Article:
ACT Release: September 30, 2008
For Immediate Release
September 30, 2008
Simon Fraser University Presents Extreme Events: Adapting Infrastructure to Climate Change Leading-edge conferences inform local infrastructure recommendations
Surrey, BC – Two major conferences addressing the impact of climate change on infrastructure and development and possible responses will be held in Surrey in mid-October as part of an innovative series from Simon Fraser University’s Adaptation to Climate Change Team (ACT).
On October 16th, ACT partners with the Surrey Board of Trade on a business luncheon and public panel discussion for leaders in the development and real estate sectors, at Surrey’s Compass Point Inn. On October 17th, Dr. Gordon McBean, Policy Chair for Ontario’s Institute for Catastrophic Loss Reduction and policy author for ACT’s Extreme Events session, chairs an interdisciplinary gathering of experts, infrastructure practitioners and policy-makers at SFU Surrey.
“We are pleased to bring together practitioners and experts working on infrastructure and climate change issues from across Canada,” explains ACT Program Director Deborah Harford. “This is a clear opportunity for those involved in the development, construction, infrastructure management, and real estate sectors to learn from each other, and contribute to the policy recommendations ACT will release on adaptation to climate impacts in early 2009.”
On October 16th, from 11:30 am to 2:00 pm, a four-person expert panel will discuss threats to infrastructure posed by climate change, current standards, and possible responses. Speakers include Graham Whitmarsh, Head of BC’s Climate Action Secretariat; Dr. McBean; Aubrey Kelly, VP Construction and Development, Weststone Properties and real estate investment expert Chris Corps, Principal of Asset Strategics. Members of the public, senior industry leaders, local development and real estate decision-makers will have the opportunity to attend and ask questions following the presentations.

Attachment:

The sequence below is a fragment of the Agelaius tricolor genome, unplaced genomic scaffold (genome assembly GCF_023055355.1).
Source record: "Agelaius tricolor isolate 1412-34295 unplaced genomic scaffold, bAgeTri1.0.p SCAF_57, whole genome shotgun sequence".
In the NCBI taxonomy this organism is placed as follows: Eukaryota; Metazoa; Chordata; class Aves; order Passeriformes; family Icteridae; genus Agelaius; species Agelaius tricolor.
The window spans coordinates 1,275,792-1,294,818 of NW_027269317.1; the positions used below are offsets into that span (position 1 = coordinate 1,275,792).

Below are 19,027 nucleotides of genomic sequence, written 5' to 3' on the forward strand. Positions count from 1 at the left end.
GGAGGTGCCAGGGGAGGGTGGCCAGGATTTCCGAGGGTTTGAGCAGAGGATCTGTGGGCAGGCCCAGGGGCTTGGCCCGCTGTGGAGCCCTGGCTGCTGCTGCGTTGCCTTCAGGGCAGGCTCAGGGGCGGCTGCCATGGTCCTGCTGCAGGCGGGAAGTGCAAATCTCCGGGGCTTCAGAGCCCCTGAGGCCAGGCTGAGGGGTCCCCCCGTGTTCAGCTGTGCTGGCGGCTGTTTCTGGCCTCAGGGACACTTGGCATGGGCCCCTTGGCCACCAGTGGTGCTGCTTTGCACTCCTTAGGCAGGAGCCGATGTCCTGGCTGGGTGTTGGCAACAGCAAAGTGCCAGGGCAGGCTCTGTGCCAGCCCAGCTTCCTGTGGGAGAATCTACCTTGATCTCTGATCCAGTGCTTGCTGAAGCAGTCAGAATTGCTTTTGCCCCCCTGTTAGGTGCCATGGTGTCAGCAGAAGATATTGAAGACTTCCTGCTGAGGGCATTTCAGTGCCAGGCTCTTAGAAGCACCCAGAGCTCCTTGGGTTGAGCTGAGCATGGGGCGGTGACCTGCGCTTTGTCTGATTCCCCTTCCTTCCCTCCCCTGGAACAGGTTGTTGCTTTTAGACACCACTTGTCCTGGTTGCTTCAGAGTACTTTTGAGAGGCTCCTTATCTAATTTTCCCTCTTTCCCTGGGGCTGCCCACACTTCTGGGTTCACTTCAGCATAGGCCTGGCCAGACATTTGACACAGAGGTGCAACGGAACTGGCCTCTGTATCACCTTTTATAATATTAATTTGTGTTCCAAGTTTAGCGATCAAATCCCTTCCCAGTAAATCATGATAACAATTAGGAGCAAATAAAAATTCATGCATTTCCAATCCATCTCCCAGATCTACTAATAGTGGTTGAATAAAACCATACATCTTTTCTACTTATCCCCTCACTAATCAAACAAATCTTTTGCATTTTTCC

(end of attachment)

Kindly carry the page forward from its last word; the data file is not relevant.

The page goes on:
A free public dialogue follows from 3:00 to 5:00 pm at SFU Surrey, featuring presentations from Dr. McBean; the International Council for Local Environmental Initiatives (ICLEI) Canada on a pilot sealevel rise study done for Delta; Engineers Canada on infrastructure vulnerability; and a representative from Delta talking about responses to the ICLEI study.
“With extreme weather events becoming more and more of a reality, this conference presents a crucial discussion opportunity for leaders in the development community. Our ultimate goal is to create models for infrastructure and development that take sustainability and adaptation measures into account,” says Dr. McBean.
The October 17th SFU Surrey conference will connect theory with practice, as local, provincial and federal government representatives meet with researchers, development practitioners, NGOs and government representatives from 8:00 am until 3:45 pm. Speakers include:
• Sarah Burch, PhD candidate, UBC Institute for Resources, Environment, and Sustainability
• Erik Sparling, Canadian Standards Association
• Cameron Ells, Principal, Cameron Consulting Inc.
• Chris Corps, Principal, Asset Strategics
Together, the October 16th and 17th conferences constitute Extreme Events: Adapting Infrastructure to Climate Change – the second of three conference events in ACT’s six month-long Extreme Events session. Next up is International Climate Impacts and Responses, a large-scale public event scheduled for November 20/21 at the Morris J. Wosk Centre for Dialogue, featuring speakers from Africa, India, Australia, South America and the Arctic presenting on climate challenges in their countries, followed by a one-day conference on climate impacts and public safety. Extreme Events is the second of ten ACT six-month sessions addressing the impacts of climate change.
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SFU’s Adaptation to Climate Change Team (ACT) is an initiative that aims to help government, industry and communities develop sustainable responses to climate change. The five-year program hosts a series of ten sessions in which a cross-section of thought leaders from industry, academia, government, communities, NGOs and First Nations from across Canada and around the world come together to examine climate change, its impacts on communities and industry, and viable policy options. Session topics include extreme events, ecosystem shifts, health risks, fresh water supply, crop and food adaptation, energy production and distribution, new technologies, sea level rise, displaced populations, and linkages between these issues.
Notes to editors:
** As noted, the October 16th events are open to the public. To register for the SBOT event, email firstname.lastname@example.org, attention Heather Scragg. Admission is $48.
For more information or media interviews with Dr. Gordon McBean or ACT Program Director Deborah Harford:
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